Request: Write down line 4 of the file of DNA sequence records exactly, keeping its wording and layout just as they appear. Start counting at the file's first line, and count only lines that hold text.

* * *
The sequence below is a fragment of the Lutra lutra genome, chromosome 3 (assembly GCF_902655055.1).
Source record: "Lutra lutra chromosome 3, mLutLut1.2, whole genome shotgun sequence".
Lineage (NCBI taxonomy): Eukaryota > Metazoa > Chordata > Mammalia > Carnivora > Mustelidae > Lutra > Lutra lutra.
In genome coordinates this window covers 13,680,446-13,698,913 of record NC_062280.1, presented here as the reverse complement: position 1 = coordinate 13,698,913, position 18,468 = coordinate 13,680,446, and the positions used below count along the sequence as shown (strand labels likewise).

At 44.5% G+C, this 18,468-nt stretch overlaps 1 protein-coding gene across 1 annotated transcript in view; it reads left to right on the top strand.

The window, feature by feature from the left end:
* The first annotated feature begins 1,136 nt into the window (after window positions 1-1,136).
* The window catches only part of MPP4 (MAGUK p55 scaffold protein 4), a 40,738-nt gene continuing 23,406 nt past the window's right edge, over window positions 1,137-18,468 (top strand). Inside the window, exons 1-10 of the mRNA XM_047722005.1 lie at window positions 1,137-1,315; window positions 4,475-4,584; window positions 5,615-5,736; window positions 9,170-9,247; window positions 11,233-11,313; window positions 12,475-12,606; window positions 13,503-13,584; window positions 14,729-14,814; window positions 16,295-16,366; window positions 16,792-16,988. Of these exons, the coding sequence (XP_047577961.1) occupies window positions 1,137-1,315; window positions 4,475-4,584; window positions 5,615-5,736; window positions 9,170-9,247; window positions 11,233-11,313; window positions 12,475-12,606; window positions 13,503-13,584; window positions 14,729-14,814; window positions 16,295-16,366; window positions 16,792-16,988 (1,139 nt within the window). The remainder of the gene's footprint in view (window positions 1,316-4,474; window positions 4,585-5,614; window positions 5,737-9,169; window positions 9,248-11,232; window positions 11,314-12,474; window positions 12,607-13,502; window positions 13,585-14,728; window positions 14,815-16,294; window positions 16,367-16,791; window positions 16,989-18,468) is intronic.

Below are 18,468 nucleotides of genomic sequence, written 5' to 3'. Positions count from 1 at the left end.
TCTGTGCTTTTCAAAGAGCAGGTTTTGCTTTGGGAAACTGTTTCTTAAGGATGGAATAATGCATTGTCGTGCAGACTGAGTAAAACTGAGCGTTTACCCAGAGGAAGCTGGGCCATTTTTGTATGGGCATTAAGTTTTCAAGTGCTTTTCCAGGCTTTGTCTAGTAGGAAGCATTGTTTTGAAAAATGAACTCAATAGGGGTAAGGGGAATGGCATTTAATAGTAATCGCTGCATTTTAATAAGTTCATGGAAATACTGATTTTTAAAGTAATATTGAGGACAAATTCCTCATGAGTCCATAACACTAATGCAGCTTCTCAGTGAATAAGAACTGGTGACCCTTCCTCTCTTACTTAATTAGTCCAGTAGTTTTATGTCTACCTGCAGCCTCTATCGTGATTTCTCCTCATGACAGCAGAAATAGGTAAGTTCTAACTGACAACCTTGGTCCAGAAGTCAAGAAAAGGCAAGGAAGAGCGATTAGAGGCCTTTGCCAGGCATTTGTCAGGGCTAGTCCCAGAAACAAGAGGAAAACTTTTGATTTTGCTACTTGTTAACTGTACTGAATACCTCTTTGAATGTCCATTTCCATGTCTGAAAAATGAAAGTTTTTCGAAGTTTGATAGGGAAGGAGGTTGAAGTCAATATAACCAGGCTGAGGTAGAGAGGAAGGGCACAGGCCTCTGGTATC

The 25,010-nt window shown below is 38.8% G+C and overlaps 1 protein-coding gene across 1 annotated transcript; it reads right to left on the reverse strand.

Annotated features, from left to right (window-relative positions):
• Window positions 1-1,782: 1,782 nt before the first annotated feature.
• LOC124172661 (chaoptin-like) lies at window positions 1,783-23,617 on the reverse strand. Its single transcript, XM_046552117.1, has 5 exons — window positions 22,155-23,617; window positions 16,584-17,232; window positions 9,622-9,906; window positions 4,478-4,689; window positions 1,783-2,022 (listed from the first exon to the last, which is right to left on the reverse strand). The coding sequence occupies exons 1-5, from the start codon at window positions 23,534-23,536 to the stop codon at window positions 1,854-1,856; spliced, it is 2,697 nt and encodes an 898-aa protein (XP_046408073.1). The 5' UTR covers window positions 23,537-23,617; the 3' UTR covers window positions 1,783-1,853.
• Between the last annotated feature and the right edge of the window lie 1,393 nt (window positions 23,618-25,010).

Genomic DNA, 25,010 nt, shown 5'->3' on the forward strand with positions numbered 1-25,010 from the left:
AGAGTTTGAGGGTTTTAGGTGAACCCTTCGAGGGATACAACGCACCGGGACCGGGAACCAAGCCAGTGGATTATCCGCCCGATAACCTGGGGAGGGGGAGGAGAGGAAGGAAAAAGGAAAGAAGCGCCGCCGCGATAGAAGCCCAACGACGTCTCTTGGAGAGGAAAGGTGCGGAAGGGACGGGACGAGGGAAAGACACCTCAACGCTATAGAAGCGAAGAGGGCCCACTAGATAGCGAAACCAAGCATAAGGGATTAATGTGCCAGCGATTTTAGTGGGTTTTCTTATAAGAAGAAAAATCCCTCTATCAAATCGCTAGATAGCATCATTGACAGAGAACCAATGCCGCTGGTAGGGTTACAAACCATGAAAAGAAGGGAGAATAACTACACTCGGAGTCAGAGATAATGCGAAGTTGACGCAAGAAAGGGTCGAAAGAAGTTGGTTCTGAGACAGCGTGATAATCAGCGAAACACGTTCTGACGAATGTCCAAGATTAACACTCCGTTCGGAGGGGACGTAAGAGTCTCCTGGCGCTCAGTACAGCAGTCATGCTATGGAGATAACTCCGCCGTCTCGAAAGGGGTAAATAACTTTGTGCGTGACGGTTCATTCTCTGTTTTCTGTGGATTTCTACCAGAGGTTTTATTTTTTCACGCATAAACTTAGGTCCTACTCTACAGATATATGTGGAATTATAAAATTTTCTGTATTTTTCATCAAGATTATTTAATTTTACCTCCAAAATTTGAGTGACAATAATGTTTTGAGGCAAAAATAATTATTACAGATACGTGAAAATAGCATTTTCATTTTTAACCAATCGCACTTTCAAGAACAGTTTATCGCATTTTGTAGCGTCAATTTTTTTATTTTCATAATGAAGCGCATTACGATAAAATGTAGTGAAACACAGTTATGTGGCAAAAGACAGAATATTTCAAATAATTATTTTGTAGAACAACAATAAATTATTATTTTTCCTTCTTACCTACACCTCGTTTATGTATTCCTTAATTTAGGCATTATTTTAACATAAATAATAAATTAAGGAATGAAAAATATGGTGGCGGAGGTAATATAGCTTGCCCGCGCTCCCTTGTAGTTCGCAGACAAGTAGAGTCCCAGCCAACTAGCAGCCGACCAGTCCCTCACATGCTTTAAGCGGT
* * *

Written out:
In genome coordinates this window covers 13,680,446-13,698,913 of record NC_062280.1, presented here as the reverse complement: position 1 = coordinate 13,698,913, position 18,468 = coordinate 13,680,446, and the positions used below count along the sequence as shown (strand labels likewise).